A government with distributed authority has restrictions on its powers.
There is plenty of material for laughter in the Green New Deal, a 29-year-old self-proclaimed “democratic socialist” congresswoman’s ambitious (to say the least) 10-year plan of national “mobilization” to help halt climate change by drastically reducing carbon emissions. An appropriately green-suited freshman Representative Alexandria Ocasio-Cortez (D-N.Y.) unveiled it last month, with great fanfare, as a nonbinding congressional resolution that aims to replicate Franklin Roosevelt’s efforts to end the Great Depression via a government takeover of large portions of the U.S. economy. (Senator Edward J. Markey, D-Mass., is the resolution’s Senate sponsor. But during the press conference, the 72-year-old stood well behind the photogenic and media-savvy Ocasio-Cortez.)
Consider that this proposal to end all fossil-fuel use by substituting energy from “renewable” and other carbon-free sources, and to retrofit or replace every energy-wasting building in the country, is actually only a tiny slice of a pie-in-the-sky program for transforming America.
No, the Green New Deal isn’t just about global warming. It’s also a vast utopian social program promising:
- guaranteed “family-sustaining wage” jobs for those who work;
- guaranteed no-strings welfare for those who would rather not work;
- guaranteed housing; guaranteed “food security”; guaranteed higher education;
- universal single-payer health coverage;
- paid medical leave;
- paid family leave;
- paid vacations;
- paid retirements;
- an end to racial and sex discrimination;
- new respect for “migrants” and “indigenous peoples”; and
- trees planted everywhere.
USA Today editor David Mastio counted 55 separate social and economic problems that the Green New Deal expects to solve by 2030, none of which has much, if anything, to do with climate change. Mastio called this attempt to tackle every “problem you can think of” all at the same time (and all within the space of a single decade) “certifiable.”
President Trump was even more withering, in a speech to the Conservative Political Action Conference over the weekend: “When the wind stops blowing, that’s the end of your electric. Let’s hurry up. Darling? Darling, is the wind blowing today? I’d like to watch television, darling.”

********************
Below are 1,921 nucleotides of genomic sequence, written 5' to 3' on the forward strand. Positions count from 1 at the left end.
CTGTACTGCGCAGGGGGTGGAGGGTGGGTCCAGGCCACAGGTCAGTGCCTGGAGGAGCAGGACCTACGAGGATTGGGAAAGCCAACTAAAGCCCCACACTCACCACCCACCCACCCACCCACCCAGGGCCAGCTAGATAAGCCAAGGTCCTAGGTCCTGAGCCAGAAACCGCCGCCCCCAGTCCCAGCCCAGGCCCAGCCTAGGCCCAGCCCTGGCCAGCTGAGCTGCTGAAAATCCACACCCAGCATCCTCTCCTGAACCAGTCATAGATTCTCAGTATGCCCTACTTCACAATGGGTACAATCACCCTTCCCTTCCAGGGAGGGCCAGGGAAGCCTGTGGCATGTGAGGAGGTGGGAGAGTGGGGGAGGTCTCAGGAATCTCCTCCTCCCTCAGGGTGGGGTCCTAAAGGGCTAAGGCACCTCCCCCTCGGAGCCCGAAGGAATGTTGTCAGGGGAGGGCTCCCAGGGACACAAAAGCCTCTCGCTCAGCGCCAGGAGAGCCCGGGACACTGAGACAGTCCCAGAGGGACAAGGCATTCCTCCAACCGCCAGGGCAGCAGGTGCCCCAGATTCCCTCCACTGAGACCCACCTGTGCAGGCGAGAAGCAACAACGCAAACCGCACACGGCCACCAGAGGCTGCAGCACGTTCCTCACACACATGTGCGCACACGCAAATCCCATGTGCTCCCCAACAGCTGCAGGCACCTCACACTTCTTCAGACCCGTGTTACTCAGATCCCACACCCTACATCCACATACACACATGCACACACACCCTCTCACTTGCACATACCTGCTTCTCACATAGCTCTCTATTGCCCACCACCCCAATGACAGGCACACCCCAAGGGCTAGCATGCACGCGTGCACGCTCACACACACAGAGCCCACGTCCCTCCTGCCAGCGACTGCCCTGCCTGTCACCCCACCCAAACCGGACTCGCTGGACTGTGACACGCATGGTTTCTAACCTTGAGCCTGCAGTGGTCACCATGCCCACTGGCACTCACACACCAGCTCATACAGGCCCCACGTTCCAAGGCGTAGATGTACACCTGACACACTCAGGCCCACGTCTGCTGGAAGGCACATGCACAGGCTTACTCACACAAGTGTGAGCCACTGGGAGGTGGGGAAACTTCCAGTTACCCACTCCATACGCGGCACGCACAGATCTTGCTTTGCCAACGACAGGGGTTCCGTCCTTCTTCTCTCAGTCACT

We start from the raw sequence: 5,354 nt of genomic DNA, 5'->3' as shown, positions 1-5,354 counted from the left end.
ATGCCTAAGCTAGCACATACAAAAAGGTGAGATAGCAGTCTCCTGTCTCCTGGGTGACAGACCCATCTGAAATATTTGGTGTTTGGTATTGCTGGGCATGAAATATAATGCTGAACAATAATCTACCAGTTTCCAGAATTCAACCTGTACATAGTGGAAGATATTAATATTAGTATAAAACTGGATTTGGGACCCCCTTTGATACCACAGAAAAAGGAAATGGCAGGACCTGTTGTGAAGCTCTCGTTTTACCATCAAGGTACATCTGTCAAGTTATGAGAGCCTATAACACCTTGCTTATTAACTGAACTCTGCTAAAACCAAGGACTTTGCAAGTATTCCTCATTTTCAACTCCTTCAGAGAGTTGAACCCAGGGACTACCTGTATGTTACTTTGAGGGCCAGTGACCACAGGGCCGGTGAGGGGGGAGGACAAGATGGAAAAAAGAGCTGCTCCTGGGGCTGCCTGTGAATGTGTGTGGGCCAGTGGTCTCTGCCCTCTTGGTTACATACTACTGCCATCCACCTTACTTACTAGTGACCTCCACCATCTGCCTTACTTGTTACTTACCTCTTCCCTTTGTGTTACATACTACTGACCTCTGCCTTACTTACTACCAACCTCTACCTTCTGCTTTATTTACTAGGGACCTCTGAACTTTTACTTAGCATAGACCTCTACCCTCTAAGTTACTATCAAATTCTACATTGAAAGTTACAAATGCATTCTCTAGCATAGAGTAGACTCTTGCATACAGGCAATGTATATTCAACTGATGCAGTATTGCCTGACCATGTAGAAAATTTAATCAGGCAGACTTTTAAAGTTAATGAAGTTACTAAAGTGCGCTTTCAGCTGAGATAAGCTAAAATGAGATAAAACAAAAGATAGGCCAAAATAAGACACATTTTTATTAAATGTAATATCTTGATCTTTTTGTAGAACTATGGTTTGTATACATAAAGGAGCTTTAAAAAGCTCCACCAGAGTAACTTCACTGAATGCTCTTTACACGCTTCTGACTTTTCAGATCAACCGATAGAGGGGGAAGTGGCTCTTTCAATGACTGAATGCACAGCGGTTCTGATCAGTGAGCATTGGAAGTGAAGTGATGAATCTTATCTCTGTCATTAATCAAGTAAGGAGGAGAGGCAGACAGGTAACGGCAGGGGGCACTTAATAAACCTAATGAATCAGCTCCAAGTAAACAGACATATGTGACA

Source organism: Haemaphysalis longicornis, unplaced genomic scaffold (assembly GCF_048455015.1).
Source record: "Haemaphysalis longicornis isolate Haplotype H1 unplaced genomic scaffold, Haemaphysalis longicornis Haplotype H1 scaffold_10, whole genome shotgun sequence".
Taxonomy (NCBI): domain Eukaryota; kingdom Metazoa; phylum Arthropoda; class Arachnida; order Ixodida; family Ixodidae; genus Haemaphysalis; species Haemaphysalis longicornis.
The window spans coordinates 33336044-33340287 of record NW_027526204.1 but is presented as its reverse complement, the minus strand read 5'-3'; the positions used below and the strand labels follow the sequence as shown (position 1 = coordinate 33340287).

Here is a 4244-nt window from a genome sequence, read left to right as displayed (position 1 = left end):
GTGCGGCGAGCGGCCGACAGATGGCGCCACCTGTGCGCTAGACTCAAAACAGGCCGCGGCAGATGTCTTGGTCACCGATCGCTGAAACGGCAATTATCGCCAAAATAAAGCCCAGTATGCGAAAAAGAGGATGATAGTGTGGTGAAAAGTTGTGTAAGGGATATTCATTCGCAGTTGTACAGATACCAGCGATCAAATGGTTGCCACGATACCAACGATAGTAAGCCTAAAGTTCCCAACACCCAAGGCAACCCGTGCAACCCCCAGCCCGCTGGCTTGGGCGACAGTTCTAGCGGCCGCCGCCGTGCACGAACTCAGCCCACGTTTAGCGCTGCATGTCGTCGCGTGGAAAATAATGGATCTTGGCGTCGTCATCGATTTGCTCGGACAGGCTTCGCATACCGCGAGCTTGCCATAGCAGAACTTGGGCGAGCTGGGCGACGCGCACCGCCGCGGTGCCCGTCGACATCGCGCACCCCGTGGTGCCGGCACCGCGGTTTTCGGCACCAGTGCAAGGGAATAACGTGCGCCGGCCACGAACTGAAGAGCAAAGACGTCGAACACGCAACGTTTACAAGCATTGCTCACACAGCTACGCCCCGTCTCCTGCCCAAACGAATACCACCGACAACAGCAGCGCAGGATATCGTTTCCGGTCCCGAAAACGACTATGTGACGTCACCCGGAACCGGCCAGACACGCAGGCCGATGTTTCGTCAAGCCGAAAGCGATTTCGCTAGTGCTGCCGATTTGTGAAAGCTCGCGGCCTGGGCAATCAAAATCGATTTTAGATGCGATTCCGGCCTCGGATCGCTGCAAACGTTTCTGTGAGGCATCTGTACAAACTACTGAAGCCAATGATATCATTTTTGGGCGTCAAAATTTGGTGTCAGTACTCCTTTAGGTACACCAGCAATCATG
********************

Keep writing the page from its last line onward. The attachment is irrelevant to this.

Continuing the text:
Then, of course, there’s the matter of the “farting cows.” They—and the aspiration to “fully get rid of” these gaseous, cud-chewing bovines by 2030—don’t appear by exactly that epithet in the resolution itself, but rather, in a “frequently asked questions” fact sheet that went up on Rep. Ocasio-Cortez’s congressional website and got sent to various news organizations on the morning of the February 7 press conference. The fact sheet was hastily taken down and explained away as an “unfinished draft” after people started laughing.
Nonetheless, flatulent cattle seem to be a major source of methane gas, an even more powerful contributor to global warming than carbon dioxide, so the congressional resolution includes “working collaboratively with farmers and ranchers in the United States to remove pollution and greenhouse gas emissions from the agricultural sector as much as is technologically feasible.” That sounds a lot like getting rid of cows. And indeed, Rep. Ocasio-Cortez declared on a Showtime comedy program that she didn’t quite want to force all Americans to turn vegan, but “maybe we shouldn’t be eating a hamburger for breakfast, lunch, and dinner.”
There was more laughter when, a few days later, a bystander took a picture of the new congresswoman dining out with one of her staffers, who happened to be devouring what looked very much like . . . a well-stacked and beefy burger. Rep. Ocasio-Cortez is not known for her sense of humor, and she lashed out on Twitter against the “stalkerish” “dude” who had “creepily” displayed a cat-may-look-at-a-queen attitude in daring to photograph her in a public place.